How can I predict a medical outcome with Artificial Intelligence?
AI in the healthcare industry
Artificial Intelligence (AI) has become one of the most powerful tools for different industries. It is showing a growing interest, driven not only by scientific development but also by the significant capital investment made by the public and private sectors worldwide.
Notably, deep learning and machine learning algorithms have gained prominence in the healthcare sector due to their great potential for supporting the decision-making process.
Machine learning](https://www.ibm.com/cloud/learn/machine-learning) (ML) is a branch of artificial intelligence (AI) that focuses on the use of data for algorithm development, seeking to replicate the way humans learn. In this way, the goal is for algorithms to recursively learn the characteristics that allow them to perform an activity and gradually improve the performance they obtain by doing so. However, although it has been shown to be of great help in the health sector for breast cancer detection or new drug discovery, ML is entirely dependent on the ability of a human expert when performing feature extraction, making it cumbersome for the analysis of databases with a great diversity of content.
On the other hand, Deep Learning (DL) is a subset of ML algorithms that is capable of more autonomously finding relevant features for decision making. These algorithms have the advantage of analyzing unstructured data in its raw form, allowing them to be applied in computer vision and natural language processing. Particularly in the case of the healthcare sector, they have been used to support diagnostic image analysis and clinical history review.
Predicting a patient’s outcome with AI
Although a couple of applications that are revolutionizing the healthcare industry have already been mentioned, there is one sector in which AI is attracting particular attention. The predictive capability of AI-based algorithms has been particularly striking in predicting a patient’s outcome when, for example, they enter an emergency room, are diagnosed with a disease, or are sent for referral.
In general terms, the prediction process consists of collecting large amounts of information that may or may not be relevant to the outcome to be predicted. This information, which is already being stored by healthcare systems, may include Electronic Health Records, diagnostic images, or demographic data, among other medical or administrative patient information. With this data, healthcare personnel is responsible for analyzing previously identified and characterized biomarkers related to the outcome to make decisions to preserve the patient’s life. Thus, for example, by understanding the status of the biomarkers, a new pharmacological treatment or the transfer of the patient to a hospital area with greater or lesser care can be defined.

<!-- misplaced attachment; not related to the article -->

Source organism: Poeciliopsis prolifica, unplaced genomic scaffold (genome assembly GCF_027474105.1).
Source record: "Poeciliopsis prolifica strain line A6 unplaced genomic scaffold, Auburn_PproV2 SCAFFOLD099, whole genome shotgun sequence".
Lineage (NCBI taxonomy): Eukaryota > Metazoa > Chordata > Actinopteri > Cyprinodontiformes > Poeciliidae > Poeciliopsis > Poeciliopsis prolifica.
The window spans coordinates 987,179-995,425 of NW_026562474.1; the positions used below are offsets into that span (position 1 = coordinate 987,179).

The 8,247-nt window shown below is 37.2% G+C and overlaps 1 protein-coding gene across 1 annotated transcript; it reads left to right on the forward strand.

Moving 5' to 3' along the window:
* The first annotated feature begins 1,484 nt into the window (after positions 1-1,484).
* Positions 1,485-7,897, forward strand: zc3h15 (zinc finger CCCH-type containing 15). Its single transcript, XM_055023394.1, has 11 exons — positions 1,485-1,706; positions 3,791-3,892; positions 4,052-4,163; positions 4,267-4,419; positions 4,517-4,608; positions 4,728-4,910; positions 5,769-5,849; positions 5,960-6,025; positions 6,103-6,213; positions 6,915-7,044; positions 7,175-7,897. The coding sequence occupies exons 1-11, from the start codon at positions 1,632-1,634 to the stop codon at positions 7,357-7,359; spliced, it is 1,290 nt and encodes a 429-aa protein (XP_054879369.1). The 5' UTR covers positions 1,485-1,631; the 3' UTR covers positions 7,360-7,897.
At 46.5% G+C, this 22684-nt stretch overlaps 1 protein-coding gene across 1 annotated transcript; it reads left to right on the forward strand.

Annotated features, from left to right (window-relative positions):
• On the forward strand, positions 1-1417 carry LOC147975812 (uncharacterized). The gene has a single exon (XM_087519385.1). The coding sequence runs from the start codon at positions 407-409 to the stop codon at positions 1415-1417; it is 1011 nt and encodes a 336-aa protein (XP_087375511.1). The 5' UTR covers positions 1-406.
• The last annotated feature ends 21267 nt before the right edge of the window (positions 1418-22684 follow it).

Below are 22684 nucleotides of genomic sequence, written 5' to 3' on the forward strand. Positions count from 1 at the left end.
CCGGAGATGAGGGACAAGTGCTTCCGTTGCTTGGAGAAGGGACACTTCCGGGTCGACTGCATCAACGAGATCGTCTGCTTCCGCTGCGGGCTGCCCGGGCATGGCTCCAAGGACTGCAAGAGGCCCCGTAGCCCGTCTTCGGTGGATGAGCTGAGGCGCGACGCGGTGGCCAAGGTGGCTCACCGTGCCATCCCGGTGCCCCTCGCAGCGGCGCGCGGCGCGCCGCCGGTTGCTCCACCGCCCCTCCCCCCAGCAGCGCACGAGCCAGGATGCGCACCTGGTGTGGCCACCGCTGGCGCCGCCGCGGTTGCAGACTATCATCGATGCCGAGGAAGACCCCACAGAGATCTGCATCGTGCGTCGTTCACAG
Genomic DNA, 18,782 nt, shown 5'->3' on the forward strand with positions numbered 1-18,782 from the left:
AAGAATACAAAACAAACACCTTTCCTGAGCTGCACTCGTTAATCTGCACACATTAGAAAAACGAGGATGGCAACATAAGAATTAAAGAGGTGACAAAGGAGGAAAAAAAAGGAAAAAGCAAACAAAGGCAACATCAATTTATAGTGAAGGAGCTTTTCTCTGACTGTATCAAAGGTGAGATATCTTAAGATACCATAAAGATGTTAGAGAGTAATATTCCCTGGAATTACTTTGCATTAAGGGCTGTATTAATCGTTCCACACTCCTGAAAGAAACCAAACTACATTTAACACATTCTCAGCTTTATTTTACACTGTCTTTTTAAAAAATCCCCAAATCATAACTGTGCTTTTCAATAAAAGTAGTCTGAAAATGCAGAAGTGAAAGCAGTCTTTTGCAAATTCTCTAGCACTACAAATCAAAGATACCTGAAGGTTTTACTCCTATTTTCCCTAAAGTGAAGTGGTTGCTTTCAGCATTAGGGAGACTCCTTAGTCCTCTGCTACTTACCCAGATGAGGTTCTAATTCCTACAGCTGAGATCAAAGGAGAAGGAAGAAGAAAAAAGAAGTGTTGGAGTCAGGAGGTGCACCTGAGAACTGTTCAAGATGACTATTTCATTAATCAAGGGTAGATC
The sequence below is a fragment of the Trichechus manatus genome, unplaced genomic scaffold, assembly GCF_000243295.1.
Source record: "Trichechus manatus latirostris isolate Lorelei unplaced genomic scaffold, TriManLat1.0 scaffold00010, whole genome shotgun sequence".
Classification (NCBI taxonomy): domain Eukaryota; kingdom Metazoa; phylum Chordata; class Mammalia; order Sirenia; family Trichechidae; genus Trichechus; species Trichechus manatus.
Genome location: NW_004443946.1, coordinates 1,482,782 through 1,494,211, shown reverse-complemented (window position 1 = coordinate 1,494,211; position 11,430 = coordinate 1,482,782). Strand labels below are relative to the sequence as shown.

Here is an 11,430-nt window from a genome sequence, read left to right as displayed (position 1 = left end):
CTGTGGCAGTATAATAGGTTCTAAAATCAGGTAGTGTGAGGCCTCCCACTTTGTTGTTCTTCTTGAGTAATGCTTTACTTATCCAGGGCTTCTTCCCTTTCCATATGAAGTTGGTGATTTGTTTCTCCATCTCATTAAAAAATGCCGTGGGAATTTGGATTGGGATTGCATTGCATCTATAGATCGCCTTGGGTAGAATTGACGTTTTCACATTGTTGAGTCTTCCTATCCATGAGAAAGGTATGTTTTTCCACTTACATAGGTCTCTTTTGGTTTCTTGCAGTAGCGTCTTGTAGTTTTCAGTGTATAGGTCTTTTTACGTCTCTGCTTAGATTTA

However, in this process of outcome prediction, the data are often diverse and the patients extremely heterogeneous, making this a difficult task even for the best-trained staff. In this regard, AI has demonstrated an enormous capacity to find complex relationships in large volumes of data and to be able to simultaneously and rapidly analyze a large number of variables that allow prediction of outcomes of interest, such as sepsis or mortality. This ability has even surpassed the performance of traditional prediction models used in the clinical setting, as reported by a study published in 2018 in Nature Digital Medicine that sought to predict unexpected readmissions, prolonged hospital stays, and in-hospital deaths.